Friday, October 26, 2012

The Quilting: Garden of the Sun God

By now, you may all hope I am done talking about this quilt. To an artist, the piece they have just finished is always the best work they have ever done.  In time, this may change, as it's success or lack of changes my opinion of the work! But for now, it is one of my best.

Detail of quilting at the base of papyrus
Now the quilting has begun. This is the most exciting for me, because all the time and effort I have put into the fabric selection and embroidery pays off. First, I detail all the pieces using monofilament thread in the top and bobbin. Don't cringe.  I have been doing this since the 1980's and it has been successful for me. When monofilament thread is used in the correct way, it will be your best friend. Outlining and stitching in the ditch are two of the best uses no one will ever see it!

Quilting detail of the pond
Next I pull out all my decorative threads and quilt all the empty or negative spaces.  This is what I'm doing when I feel that I am dancing on the quilt. The texture in the quilting brings the subjects to life. This has become an intuitive process for me, because I have been a machine quilter since 1988. This is why I wrote a book on machine quilting--my variety of course.  It is spontaneous, unstructured and informal.  There is too much stippling and feather making on quilts today, and that doesn't work for me. So I wrote Dancing with Thread so others might feel free to experiment with my ideas and techniques.

Quilting detail on the fish and border
I love quilting little scales on fish.  Using a pastel variegated thread, I detail the face and fins first, then use a little clamshell stitch to create the scales.  Without doing lots of detailed fusing, I just use a hand painted fabric, quilt it up, and it becomes a rather life like fish.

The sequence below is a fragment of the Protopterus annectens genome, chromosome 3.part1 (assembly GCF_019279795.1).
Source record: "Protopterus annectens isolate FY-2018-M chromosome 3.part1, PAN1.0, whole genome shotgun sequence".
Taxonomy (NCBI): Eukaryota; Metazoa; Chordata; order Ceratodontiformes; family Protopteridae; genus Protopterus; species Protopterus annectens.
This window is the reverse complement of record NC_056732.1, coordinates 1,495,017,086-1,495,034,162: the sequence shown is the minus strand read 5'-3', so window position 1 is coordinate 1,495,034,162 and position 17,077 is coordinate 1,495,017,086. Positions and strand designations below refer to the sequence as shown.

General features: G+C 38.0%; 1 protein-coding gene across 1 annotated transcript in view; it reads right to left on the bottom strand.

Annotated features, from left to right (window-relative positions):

Once the quilting on the interior of the quilt is complete, I work on the outer border. After some looking in my notebook of quilting ideas, and looking at earlier quilts I decided to use half a coneflower on the inside edge. They are evenly spaced out along the seam. I used a silver or a white pencil to mark the outlines of each one. The flower has a spiral in the center, and there is random stitching filling the rest of the border. A bright red variegated thread #832 Rainbow, worked beautifully on the various reds in the pieced border.

Allow me to express an opinion here. One of the sad things I am finding in the quilt world is that more and more people are handing over their quilt tops to someone else to quilt.  By doing this, the quilt is no longer the work of one artist! And.....they are missing the most satisfying part of the quilt making process.  LEARN TO QUILT SO YOU CAN COMPLETE YOUR OWN QUILTS.  It's more fun!

Ann Fahl


Heather said...

That fish face is amazing!

Danih03 said...

Your quilt is beautiful!The fish is awesome! It reminds me of an Oscar. I agree with your last statement! Years ago, I so wanted to learn to quilt. What was stopping me was the quilting itself. I had it in my head that I would have to have some huge setup, like a longarm, or one of those big room size quilting hoops. I didn't want to go through all of the trouble of piecing only to have someone else quilt it for me. Finally, In the last year, I have learned to FMQ on a domestic machine. I'm like, where has this knowledge been all my life???? Finally, I'm a quilter!:)

Anonymous said...

Quilting is my favorite part of making quilts!

Mary said...

I could not agree more on quilting your own quilts. I want what I make to be entirely mine from start to finish. I love having the freedom to adapt my designs as I work on the quilt.